Silsbee businessman R.E. Jackson had not organized a hunting lease
in 1934, the establishment of today's Big Thicket National Preserve
might not have happened.
While Jackson's role in preserving the unique lands of the Big Thicket
is known and appreciated within the ranks of Texas environmentalists,
his work is not widely known in East
Jackson, who passed away in 1957 before the national preserve was
created, was among the Thicket's earliest advocates. In a 1997 lecture
Pete Gunter, regents professor of philosophy at the University of
North Texas, described Jackson's early role.
An undated document from Southwestern Lumber Company of New Jersey
and Kirby Lumber Company of Houston
said Jackson's Big Thicket lease consisted of 15 tracts of land
totaling more than 6,000 acres in Hardin and Polk counties.
While Jackson's lease formed the basis of a hunting club, it was
primarily a conservationist organization that brought together a
broad array of influential people interested in establishing a Big
Thicket park and preserve, including Governor James V. Allred, lumberman
John Henry Kirby, and W.M. Tucker, head of the Texas Game, Fish
and Oyster Commission. In May of 1936, Jackson called a meeting
at the Beaumont
chamber of commerce office "for the purpose of organizing in the
interests of the Big Thicket." Jackson was unanimously elected as
the president of the East Texas Big Thicket Association.
By the end of 1936, Jackson and his friends had both an organization
and a land base for showing off the Big Thicket's natural wonders.
But it was only the beginning, according to Gunter. "If the Thicket,
with its riches of woods and swamps, orchids and deer, was famous
in Southeast Texas, and perhaps known in the rest of the state,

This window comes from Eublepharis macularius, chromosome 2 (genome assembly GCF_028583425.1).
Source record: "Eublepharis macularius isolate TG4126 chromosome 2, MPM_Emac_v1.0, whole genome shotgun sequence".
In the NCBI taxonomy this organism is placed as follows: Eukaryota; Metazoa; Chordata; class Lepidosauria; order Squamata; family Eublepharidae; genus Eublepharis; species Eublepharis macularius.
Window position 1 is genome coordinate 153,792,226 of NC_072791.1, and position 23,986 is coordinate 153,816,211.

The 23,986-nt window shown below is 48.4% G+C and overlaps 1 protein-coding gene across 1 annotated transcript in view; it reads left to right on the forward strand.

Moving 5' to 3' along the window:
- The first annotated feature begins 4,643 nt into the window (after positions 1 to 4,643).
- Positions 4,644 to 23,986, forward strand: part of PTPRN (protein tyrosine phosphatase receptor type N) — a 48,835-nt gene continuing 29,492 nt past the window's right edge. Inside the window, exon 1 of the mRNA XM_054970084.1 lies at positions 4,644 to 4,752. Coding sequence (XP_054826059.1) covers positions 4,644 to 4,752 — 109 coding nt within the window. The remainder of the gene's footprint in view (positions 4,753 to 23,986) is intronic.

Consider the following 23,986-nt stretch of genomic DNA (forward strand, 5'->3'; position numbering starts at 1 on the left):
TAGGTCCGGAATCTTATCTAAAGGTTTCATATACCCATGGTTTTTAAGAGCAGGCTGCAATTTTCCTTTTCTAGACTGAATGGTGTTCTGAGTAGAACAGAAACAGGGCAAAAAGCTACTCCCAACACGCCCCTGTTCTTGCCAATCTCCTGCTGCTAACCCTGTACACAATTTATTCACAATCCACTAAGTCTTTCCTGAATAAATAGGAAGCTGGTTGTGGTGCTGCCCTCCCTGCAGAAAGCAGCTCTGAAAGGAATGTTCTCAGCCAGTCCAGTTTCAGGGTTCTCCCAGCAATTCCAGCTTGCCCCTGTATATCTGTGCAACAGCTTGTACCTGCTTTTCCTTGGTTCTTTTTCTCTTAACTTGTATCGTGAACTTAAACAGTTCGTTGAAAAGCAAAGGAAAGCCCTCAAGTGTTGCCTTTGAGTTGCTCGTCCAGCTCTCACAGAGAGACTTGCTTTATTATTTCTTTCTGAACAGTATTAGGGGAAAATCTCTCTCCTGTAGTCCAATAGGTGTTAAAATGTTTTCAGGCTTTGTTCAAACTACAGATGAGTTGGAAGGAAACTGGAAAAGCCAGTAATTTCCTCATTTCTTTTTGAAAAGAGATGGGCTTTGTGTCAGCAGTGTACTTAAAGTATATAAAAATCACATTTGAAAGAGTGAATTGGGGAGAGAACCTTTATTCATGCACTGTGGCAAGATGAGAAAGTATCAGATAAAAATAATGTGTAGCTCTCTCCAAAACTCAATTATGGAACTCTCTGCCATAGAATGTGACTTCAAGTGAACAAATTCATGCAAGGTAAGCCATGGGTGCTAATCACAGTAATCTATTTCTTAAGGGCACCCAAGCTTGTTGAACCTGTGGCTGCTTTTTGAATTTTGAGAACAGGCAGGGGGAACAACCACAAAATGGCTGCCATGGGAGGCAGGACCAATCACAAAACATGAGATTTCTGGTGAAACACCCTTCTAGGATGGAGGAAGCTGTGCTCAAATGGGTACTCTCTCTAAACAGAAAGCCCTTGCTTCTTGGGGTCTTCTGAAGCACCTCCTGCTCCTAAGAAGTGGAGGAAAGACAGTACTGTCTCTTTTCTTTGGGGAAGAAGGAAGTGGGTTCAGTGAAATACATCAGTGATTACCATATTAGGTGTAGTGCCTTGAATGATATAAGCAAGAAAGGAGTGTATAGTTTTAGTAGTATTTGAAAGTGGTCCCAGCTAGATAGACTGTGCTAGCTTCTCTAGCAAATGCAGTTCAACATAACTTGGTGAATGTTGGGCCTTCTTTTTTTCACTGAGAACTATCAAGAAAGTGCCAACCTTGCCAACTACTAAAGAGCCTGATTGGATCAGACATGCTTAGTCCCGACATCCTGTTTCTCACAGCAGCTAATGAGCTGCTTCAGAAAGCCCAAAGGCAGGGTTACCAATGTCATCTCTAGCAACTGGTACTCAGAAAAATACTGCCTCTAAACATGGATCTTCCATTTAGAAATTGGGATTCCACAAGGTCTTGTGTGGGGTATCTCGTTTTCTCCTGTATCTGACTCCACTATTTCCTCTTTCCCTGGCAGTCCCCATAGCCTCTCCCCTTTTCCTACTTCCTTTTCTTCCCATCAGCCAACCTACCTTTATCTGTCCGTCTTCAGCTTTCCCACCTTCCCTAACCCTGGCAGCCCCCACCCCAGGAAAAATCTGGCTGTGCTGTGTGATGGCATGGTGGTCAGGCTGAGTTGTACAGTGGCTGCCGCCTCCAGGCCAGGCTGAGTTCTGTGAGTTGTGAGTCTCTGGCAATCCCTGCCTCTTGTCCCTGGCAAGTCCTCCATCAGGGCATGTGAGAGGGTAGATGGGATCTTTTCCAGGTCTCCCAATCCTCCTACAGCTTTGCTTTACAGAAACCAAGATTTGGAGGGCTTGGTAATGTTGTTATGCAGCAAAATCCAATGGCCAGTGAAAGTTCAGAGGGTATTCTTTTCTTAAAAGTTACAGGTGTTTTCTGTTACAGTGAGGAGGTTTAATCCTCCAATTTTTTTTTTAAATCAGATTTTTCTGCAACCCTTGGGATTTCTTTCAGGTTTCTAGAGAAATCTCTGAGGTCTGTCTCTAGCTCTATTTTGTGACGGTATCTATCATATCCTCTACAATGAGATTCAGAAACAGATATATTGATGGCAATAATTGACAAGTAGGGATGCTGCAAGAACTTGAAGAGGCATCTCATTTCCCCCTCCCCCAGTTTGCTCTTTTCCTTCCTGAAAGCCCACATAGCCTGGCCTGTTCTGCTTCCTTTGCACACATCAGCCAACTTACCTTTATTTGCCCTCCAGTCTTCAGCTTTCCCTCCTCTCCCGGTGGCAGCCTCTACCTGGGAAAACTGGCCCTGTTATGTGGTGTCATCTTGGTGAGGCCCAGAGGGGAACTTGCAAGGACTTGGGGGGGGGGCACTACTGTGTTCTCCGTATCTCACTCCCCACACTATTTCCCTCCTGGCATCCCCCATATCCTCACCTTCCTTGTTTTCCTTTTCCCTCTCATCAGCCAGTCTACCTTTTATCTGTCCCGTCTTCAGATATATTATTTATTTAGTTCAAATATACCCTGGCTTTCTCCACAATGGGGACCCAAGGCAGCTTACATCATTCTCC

it was utterly unknown elsewhere," said Gunter.
of the first efforts pushed by Jackson was a scientific study of
the region. While folklore had provided an aura of mystery for the
Thicket, botany, zoology and geography would have to provide the
arguments for its preservation.
As a result of Jackson's work, biologists H.B. Parks and V.L. Cory
produced a 51-page biological survey of the Thicket in 1936 while
staying on Jackson's lease. As a result of their work, the Texas
Academy of Science, meeting in Beaumont
a year later, passed a resolution recommending the creation of a
Big Thicket preserve.
The meeting's attendees were then carried to Silsbee for a speech
by Governor Allred, a field trip, and generous helpings of a Big
Thicket Mulligan Stew with side dishes of amardillo and baked crow.
Over the years, however, Allred's interest in the Big Thicket declined,
probably because the state had little money to spend on the project.
Other roadblocks also conspired to keep the project on the back
burner. But Jackson's enthusiasm continued until his death. While
the work of later conservationists paid off with the establishment
of the Big Thicket National Preserve -- the first of its kind created
in the United States -- Jackson and his allies provided much of
the early leadership for the preserve, as well as the first scientific
analysis of the Thicket.
Today, as a result of his dedication, the Big Thicket is one of
East Texas' leading
Bob Bowman's East
Things Historical May 25-31, 2003 Column.
Published with permission
(This column is provided as a public service by the East Texas Historical
Association. Bob Bowman is a former president of the Association
and author of nearly 30 books on East Texas. )